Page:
To enclose the purse opening, a flap 28, which may be a unitary extension of the purse panel, folded forwardly and secured to the purse panel 22 by a conventional snap "ice fastener 32, or the like, for ease of opening and closing. As an alternative, the structure illustrated in FIGURE '3 may be used. In this form, the purse panel 34 is secured around its entire periphery to the vamp panel 16, the rear portion of the purse panel being slit transversely and fitted with a conventional zipper 36. Other types of fasteners such as buckles or special catches may also be used if desired.

FIGURES 4 and 5 illustrate the combination of the purse with a dilferent style of shoe, although the basic structure with the inset vamp panel 16 remains the same. In this particular shoe, the purse panel 38 is cut with considerable fullness at the rear end and is marginally secured to the shoe together with the vamp panel 16, by stitching 24 as previously described. The fullness of the purse panel 38 is gathered into two return folded overlaps 40 folded inwardly toward each other, as in FIGURE 5, the folds either being preformed or, if the purse panel material is relatively soft, being merely folded to suit, the capacity of the purse being considerable.

The folded purse panel is held in place by a fastening strap 42 having a buckle 44. The adjacent folded edges 46 of the overlaps 40 serve as a decorative feature of the styling, the arrangement being illustrated to show the adaptability of the structure to various shoe types.

In each instance, the basic shoe with an inset vamp panel remains the same, the purse assembly being the variable feature. No cutting or alteration of the conven tional shoe structure is necessary, since the purse panel is merely attached to the outside. Thus the purse can be added to existing shoes of a particular form with a minimum of work, or produced as a new shoe construction.

The purse is primarily for use in children's shoes to carry money or other small articles and avoid loss. When a childs clothing has no pockets it is very often true that small girls will carry coins inside their shoes but this is uncomfortable and the coins can easily be lost. Hand carried purses are not usually carried to school by children, but the purse permanently fixed as part of a shoe provides a secure storage means yet does not interfere with walking or any other activities.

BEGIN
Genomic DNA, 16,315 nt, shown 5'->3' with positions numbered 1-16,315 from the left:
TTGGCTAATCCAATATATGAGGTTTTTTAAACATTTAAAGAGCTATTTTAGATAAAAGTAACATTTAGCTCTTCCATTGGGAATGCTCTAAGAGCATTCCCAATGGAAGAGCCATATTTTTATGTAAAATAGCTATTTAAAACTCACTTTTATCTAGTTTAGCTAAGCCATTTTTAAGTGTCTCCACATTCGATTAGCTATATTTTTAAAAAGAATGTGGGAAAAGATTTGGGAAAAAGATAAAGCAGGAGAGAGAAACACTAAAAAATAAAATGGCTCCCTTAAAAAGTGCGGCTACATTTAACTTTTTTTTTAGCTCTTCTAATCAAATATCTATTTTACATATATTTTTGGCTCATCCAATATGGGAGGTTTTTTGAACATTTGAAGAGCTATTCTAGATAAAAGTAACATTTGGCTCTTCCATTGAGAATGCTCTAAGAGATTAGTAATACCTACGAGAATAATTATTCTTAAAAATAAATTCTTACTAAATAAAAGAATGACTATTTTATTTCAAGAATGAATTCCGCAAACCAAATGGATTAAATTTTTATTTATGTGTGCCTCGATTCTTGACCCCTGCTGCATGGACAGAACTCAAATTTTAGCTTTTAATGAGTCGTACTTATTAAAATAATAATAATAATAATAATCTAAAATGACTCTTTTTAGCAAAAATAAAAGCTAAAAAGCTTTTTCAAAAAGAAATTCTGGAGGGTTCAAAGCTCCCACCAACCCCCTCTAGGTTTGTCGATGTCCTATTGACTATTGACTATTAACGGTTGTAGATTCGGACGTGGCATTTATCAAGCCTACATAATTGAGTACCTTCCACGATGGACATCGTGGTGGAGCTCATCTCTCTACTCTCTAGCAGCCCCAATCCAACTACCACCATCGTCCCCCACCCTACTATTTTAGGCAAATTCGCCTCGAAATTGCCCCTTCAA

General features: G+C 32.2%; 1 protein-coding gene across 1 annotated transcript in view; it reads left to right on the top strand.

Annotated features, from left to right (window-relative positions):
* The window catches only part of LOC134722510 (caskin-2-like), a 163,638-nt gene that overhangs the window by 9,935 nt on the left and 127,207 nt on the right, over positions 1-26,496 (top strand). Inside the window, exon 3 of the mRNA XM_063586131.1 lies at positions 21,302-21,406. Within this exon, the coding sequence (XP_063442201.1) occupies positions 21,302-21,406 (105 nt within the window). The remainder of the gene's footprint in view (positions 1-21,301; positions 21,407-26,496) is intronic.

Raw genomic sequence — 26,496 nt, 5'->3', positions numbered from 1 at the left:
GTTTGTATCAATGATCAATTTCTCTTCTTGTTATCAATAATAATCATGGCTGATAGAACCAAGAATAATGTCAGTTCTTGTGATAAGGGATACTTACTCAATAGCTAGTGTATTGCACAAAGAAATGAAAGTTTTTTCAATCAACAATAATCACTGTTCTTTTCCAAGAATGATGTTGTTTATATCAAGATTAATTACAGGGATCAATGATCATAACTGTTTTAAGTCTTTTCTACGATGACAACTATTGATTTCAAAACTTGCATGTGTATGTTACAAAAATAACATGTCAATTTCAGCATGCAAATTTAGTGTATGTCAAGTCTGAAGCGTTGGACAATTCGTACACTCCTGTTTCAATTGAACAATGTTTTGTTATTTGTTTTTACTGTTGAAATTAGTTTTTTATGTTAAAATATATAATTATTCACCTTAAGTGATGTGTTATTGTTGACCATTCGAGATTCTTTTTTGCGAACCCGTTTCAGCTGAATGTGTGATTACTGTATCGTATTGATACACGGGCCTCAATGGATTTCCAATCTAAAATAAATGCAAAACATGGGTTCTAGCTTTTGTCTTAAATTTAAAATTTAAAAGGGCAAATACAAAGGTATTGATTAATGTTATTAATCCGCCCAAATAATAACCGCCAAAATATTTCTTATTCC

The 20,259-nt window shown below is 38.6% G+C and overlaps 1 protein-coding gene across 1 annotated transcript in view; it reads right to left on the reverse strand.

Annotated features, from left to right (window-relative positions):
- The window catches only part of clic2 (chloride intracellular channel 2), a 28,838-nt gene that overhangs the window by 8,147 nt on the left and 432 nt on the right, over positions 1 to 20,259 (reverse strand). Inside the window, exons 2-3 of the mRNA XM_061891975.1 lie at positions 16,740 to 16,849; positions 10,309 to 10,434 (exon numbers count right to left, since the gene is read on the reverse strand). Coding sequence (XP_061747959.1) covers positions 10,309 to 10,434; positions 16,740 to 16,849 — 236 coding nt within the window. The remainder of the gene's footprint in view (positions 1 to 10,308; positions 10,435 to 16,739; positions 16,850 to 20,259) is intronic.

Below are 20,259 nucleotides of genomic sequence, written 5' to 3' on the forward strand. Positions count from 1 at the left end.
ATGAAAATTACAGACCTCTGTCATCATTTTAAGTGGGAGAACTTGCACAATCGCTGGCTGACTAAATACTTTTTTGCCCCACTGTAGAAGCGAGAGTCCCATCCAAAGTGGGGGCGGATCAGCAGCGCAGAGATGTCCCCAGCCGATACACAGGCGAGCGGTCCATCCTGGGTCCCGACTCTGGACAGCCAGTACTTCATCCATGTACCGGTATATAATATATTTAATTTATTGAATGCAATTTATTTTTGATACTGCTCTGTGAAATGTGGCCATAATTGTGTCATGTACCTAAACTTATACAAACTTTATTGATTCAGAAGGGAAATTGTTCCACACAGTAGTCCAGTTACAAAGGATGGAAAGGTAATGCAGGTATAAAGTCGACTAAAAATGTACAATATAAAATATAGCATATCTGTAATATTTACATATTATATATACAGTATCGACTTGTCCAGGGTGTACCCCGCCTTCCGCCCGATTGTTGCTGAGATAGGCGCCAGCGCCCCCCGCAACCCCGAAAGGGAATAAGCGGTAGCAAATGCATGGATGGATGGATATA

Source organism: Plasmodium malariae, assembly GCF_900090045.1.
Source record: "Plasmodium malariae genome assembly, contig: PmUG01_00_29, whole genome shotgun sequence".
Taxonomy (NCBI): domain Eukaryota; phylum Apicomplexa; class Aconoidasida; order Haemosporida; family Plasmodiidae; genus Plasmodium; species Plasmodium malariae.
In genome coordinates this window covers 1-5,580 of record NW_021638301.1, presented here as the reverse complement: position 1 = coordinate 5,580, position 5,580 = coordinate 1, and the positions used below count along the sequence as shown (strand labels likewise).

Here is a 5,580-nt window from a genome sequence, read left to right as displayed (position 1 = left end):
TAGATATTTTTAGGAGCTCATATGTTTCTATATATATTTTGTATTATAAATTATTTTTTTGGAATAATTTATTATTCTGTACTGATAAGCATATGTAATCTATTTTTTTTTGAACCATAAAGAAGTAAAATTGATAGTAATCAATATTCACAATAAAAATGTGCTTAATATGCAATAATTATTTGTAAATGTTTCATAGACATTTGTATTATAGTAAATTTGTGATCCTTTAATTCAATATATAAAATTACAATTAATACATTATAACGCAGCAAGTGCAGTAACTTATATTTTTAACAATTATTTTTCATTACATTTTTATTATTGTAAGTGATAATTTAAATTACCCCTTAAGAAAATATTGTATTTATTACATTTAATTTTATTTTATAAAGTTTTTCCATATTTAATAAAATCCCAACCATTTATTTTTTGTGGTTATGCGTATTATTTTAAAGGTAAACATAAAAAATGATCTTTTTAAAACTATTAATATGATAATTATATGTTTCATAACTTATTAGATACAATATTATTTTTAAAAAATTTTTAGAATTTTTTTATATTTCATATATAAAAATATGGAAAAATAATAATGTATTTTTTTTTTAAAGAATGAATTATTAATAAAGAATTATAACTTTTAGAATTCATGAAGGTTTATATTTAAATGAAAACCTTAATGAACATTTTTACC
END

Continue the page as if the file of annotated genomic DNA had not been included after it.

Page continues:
The operation of this invention will be clearly comprehended from a consideration of the foregoing description of the mechanical details thereof, taken in connection with the drawing and the above recited objects. It will be obvious that all said objects are amply achieved by this invention.

It is understood that minor variation from the form of the invention disclosed herein may be made without departure from the spirit and scope of the invention, and that the specification and drawing are to be considered as merely illustrative rather than limiting.

I claim:

1. In combination: a shoe having an inset vamp panel; and a purse comprising a purse panel conforming substantially to the shape of said vamp panel; said purse panel being marginally secured to the outside of said shoe at the periphery of said vamp panel and having an open access portion; said vamp constituting the lower wall of the purse; and closure means to close said open access portion.

2. In combination: a shoe having an inset vamp panel; and a purse comprising a purse panel conforming substantially to the shape of said vamp panel; said purse panel being marginally secured exteriorly of said shoe adjacent to the front and lateral edges of said vamp panel and having an open acess portion adjacent the rear of the vamp panel; said vamp panel constituting the inner wall of the purse; a flap fixed to said shoe adjacent the rear edge of said vamp panel; and fastening means on said fiap to secure the flap to said purse panel and close said open access portion.